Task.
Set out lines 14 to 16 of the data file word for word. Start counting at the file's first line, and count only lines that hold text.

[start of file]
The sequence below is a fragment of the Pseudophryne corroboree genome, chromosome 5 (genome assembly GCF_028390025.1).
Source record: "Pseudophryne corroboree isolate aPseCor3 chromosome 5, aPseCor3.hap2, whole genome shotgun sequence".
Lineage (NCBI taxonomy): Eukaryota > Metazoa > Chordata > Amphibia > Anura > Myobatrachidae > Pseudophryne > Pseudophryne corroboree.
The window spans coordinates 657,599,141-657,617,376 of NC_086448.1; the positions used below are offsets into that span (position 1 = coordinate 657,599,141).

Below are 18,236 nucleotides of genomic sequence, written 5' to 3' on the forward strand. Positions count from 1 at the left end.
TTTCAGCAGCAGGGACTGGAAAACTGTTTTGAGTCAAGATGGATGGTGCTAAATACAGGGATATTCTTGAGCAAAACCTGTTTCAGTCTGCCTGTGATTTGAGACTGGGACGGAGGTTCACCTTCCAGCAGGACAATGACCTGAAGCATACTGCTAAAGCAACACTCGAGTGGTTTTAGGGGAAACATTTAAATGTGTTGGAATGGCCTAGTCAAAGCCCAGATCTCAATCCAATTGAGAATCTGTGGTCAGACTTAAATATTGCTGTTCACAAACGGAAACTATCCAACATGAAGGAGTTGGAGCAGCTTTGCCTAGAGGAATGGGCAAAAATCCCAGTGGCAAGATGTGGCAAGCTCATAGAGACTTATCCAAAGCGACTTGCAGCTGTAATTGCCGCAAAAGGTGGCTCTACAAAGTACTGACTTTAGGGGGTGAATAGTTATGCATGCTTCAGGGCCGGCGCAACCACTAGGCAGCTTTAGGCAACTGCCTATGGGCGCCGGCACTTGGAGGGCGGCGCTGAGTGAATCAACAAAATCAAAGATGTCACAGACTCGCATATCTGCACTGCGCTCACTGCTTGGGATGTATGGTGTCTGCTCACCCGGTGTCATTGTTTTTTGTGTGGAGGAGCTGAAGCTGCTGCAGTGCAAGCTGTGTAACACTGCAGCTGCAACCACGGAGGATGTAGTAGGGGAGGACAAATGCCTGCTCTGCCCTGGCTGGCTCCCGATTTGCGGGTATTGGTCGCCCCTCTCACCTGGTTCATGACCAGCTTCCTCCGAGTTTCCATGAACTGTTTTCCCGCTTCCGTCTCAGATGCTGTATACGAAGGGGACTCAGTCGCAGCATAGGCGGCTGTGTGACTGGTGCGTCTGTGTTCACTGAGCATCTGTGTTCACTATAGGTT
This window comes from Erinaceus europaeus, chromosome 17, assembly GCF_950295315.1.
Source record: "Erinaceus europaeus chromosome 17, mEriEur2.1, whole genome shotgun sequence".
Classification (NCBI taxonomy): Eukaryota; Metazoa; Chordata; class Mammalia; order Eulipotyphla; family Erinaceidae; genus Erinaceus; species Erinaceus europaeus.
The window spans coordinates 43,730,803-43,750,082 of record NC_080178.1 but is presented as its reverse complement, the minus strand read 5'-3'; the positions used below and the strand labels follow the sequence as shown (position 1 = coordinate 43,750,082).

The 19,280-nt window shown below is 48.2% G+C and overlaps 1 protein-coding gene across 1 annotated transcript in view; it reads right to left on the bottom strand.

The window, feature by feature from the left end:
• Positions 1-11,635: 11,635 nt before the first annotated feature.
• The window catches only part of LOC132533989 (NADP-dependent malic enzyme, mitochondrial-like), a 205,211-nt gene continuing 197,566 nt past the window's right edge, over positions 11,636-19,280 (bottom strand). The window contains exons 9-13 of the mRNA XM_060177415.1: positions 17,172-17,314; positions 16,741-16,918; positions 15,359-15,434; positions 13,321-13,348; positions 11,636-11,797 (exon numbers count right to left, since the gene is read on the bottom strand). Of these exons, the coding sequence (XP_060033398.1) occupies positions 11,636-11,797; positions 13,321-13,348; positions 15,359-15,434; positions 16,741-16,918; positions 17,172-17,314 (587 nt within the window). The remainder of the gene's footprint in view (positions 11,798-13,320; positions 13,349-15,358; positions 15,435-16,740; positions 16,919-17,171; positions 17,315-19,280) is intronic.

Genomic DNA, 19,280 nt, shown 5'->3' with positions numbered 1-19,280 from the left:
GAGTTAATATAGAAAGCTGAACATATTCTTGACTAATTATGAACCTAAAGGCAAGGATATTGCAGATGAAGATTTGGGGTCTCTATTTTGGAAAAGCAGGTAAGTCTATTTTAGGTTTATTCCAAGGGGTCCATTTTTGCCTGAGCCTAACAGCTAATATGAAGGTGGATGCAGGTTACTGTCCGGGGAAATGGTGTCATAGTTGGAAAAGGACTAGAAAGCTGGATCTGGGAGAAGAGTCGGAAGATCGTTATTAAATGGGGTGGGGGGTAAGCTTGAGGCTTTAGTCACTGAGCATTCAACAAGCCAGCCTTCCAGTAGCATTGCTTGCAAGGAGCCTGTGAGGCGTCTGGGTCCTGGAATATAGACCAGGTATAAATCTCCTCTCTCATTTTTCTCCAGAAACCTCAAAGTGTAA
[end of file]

• The window catches only part of LOC132533989 (NADP-dependent malic enzyme, mitochondrial-like), a 205,211-nt gene continuing 197,566 nt past the window's right edge, over positions 11,636-19,280 (bottom strand). The window contains exons 9-13 of the mRNA XM_060177415.1: positions 17,172-17,314; positions 16,741-16,918; positions 15,359-15,434; positions 13,321-13,348; positions 11,636-11,797 (exon numbers count right to left, since the gene is read on the bottom strand). Of these exons, the coding sequence (XP_060033398.1) occupies positions 11,636-11,797; positions 13,321-13,348; positions 15,359-15,434; positions 16,741-16,918; positions 17,172-17,314 (587 nt within the window). The remainder of the gene's footprint in view (positions 11,798-13,320; positions 13,349-15,358; positions 15,435-16,740; positions 16,919-17,171; positions 17,315-19,280) is intronic.

Genomic DNA, 19,280 nt, shown 5'->3' with positions numbered 1-19,280 from the left:
GAGTTAATATAGAAAGCTGAACATATTCTTGACTAATTATGAACCTAAAGGCAAGGATATTGCAGATGAAGATTTGGGGTCTCTATTTTGGAAAAGCAGGTAAGTCTATTTTAGGTTTATTCCAAGGGGTCCATTTTTGCCTGAGCCTAACAGCTAATATGAAGGTGGATGCAGGTTACTGTCCGGGGAAATGGTGTCATAGTTGGAAAAGGACTAGAAAGCTGGATCTGGGAGAAGAGTCGGAAGATCGTTATTAAATGGGGTGGGGGGTAAGCTTGAGGCTTTAGTCACTGAGCATTCAACAAGCCAGCCTTCCAGTAGCATTGCTTGCAAGGAGCCTGTGAGGCGTCTGGGTCCTGGAATATAGACCAGGTATAAATCTCCTCTCTCATTTTTCTCCAGAAACCTCAAAGTGTAA